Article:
Pacing, Side-Wheeling, or Ambling

A vivid example of pacing can be found in an ad that Subaru put out a few years ago. One wonders how the execs who approved the commercial would have reacted had they heard dog fanciers across America mutter (and not in a good way): “Pacing.”

If, after watching the video, you still don’t catch the Poodle pacing, try this: Pacing occurs when a dog lifts two feet at the same time on the same side of their body. The two feet also hit the ground at the same time. Unless you have an Old English Sheepdog or Neapolitan Mastiff, and your conformation judge has asked you to walk your dog at a slower speed, pacing is typically unwelcomed in a show ring. That said, pacing doesn’t always indicate a fault. Some dogs pace when they’re anxious or stressed. Some dogs pace when they’re “hanging out,” waiting for someone or something. Some dogs pace when they’ve detected something you don’t want in your walls, like a rodent, and they may be simply alerting you.  Even showdogs can pace at home because they’ve been on a treadmill or road-worked, they’re on their last stretch heading home or know they’re close to being done, and it’s less tiring than a trot.  At home. 

One source writes that liver disease may be a cause of pacing, suggesting that damage to the liver can cause abnormal neurological behaviors that include pacing, but this is usually paired with sudden changes in behavior. Cushing’s disease – the overproduction of the hormone cortisol – is also cited as a reason that a dog might start pacing, but this, too, is accompanied with wandering and restlessness.

In a show ring, however, pacing is considered a fault. This two-beat lateral gait sometimes called “side-wheeling” or “ambling” can be the result of poor structure and proportion – and evidence of fatigue, weakness, or lack of condition. Sometimes, interference can make a dog pace. A dog that is over-angulated may find it easier to switch the diagonals of their trot with constant clipping for the greater freedom of of a lateral gait instead of walking like a crab.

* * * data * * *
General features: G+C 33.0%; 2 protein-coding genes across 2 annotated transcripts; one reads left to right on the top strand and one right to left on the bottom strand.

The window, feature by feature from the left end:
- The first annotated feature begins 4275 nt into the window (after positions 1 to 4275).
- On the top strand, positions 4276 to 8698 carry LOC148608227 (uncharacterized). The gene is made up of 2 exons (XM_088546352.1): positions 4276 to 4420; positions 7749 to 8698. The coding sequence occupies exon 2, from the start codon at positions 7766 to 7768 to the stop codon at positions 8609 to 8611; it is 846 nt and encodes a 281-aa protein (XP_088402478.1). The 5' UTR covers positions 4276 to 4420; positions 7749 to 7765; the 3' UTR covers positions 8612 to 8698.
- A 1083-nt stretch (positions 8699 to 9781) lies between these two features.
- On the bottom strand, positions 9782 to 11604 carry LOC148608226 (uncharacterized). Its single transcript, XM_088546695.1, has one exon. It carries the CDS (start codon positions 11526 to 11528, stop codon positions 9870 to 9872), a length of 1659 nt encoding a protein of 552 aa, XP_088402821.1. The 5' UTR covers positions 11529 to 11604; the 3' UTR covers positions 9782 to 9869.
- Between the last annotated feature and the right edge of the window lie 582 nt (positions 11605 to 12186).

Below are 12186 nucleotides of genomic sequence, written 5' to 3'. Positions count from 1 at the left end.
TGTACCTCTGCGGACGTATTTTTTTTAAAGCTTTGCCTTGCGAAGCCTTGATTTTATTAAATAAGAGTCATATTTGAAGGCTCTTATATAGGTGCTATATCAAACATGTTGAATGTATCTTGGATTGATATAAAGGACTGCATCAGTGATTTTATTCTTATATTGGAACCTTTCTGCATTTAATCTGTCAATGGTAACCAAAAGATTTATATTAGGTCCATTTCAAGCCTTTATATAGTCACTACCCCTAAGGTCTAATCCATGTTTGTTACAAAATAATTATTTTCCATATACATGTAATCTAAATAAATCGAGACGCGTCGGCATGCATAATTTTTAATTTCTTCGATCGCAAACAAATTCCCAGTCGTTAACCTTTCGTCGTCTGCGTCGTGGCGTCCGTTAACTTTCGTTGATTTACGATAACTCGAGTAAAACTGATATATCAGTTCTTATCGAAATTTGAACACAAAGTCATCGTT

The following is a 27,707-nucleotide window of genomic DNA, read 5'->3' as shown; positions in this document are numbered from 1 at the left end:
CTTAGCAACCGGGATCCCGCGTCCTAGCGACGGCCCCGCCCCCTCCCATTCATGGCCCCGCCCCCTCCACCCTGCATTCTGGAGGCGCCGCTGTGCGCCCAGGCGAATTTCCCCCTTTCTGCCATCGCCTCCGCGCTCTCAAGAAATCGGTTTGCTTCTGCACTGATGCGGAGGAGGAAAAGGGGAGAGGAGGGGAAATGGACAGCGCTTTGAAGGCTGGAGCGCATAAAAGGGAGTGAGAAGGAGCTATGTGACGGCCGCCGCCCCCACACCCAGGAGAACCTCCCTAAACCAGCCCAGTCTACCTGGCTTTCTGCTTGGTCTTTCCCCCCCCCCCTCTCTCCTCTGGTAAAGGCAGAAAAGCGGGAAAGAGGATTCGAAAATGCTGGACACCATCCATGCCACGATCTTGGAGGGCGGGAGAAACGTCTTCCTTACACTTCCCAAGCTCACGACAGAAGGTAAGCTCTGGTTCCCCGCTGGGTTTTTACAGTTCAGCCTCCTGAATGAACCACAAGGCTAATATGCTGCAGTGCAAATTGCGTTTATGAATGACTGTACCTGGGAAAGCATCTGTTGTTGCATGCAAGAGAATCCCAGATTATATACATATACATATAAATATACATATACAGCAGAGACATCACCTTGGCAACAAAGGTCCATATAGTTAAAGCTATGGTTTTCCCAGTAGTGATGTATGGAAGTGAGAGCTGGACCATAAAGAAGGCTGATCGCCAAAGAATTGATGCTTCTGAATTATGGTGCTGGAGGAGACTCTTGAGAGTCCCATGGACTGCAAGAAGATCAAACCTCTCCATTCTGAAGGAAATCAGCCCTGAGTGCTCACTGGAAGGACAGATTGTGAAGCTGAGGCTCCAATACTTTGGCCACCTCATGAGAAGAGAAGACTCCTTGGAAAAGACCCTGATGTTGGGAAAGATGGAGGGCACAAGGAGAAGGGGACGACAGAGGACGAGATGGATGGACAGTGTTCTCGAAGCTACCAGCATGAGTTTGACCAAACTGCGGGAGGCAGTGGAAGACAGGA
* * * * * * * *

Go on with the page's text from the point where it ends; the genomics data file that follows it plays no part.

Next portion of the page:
Pacing is understandable in a dog that has worked in the field or pasture all day, but for a mature show dog in a conformation ring for perhaps two minutes, is doesn’t usually end in the dog earning a ribbon.

ShowDogPrepSchool, a fine sponsor for National Purebred Dog Day’s Photo Contest on May 1st, offers a course that takes a look at what causes pacing in show dogs, and how to correct the movement issue. It is from them that we share our thumbnail image.

2 thoughts on “Pacing, Side-Wheeling, or Ambling”

  1. I know pacing (the gait), but are you also using word play to talk about pacing (the repetitive, stereotypical behavior)?
    It is late and I am confused ><

    • No word play intended, Kate. The kind of pacing we’re discussing isn’t the stereotypical behavior seen in stressed/bored zoo animals, it’s a a gait recognized by using both legs on one side to move forward, and then both legs on the other side. The pace is a gait often used at the end of a long walk when a dog is tired. We came across this video that might help: https://www.youtube.com/watch?v=EbwDr3jzGXk

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